I will stop writing (from Lost Poems of Croggon)
I will stop writing and walk out, and in the clamour of commerce I will consider the value of truth.
When I return, the evening light will be yellow and the bird that whistled all day will have fallen silent.
Once again I will discover that I have nothing to say. Perhaps a bright instrument may flash then, in my empty hands.
1. Nadia kindly asked me about techniques for staying focused. She meant well, as not so long ago, I was reading, note-taking, and writing regularly. Sure, much of the writing may have been worse than useless, but the immediate result isn’t always terribly important.
That seems counterintuitive, I grant. What good is production if nothing important, beautiful, or thoughtful emerges? There’s plenty of incoherence, messiness, and narcissistic ranting in this world. Shouldn’t art in general afford a bit of clarity? Shouldn’t a writer, at the least, force herself to be clear, if only to understand her own thoughts?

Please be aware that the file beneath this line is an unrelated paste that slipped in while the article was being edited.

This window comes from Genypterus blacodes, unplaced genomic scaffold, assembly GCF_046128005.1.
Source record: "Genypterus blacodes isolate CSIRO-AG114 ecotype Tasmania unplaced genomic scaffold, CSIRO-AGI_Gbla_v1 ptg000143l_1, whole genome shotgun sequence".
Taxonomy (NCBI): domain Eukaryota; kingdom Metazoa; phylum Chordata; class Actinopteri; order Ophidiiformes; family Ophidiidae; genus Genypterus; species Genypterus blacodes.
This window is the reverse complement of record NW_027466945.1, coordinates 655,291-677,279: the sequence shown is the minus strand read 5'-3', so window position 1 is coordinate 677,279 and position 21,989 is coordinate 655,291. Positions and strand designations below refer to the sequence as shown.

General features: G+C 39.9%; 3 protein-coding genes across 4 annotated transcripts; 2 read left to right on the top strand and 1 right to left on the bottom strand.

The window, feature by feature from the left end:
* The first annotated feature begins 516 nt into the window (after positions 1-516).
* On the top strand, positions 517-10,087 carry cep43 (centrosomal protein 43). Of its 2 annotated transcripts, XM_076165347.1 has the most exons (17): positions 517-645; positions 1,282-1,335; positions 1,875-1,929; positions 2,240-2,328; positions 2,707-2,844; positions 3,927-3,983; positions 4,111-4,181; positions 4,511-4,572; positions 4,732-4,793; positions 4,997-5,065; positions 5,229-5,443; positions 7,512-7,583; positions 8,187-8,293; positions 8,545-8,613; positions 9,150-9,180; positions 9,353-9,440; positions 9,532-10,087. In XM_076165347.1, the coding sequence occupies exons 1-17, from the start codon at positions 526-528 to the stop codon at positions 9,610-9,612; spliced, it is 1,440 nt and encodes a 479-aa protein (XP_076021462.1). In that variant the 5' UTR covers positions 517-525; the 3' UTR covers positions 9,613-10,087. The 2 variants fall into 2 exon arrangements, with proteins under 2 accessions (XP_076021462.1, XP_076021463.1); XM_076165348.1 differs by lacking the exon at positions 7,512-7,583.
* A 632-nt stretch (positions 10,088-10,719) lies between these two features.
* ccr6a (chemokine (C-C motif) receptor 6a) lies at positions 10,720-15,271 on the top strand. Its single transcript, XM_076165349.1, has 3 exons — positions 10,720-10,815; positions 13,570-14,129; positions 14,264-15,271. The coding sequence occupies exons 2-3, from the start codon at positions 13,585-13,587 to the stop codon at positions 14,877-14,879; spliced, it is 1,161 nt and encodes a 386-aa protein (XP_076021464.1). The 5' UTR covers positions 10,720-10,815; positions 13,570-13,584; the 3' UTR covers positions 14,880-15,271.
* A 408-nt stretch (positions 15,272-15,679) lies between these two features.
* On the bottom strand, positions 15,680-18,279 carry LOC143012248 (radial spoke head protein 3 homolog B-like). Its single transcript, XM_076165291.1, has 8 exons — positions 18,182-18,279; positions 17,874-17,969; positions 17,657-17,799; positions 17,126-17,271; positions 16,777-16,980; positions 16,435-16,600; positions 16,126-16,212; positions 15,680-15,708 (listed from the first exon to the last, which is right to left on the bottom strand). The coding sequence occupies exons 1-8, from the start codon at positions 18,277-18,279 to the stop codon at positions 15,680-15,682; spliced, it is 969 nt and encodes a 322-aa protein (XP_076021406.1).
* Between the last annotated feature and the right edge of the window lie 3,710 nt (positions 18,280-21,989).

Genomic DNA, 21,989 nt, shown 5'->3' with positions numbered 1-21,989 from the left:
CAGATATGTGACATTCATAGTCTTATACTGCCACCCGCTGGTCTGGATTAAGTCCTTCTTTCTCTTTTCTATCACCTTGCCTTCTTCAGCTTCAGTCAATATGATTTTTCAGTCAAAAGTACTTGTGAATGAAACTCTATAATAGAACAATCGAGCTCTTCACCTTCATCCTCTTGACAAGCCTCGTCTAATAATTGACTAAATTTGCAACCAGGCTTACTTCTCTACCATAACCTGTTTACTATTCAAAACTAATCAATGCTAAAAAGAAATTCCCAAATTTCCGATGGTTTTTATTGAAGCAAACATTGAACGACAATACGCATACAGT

My one technique for staying focused, for making organization in anything one does a priority, follows from this advice Rilke gave a young writer:
This most of all: ask yourself in the most silent hour of your night: must I write? Dig into yourself for a deep answer. And if this answer rings out in assent, if you meet this solemn question with a strong, simple “I must”, then build your life in accordance with this necessity; your whole life, even into its humblest and most indifferent hour, must become a sign and witness to this impulse.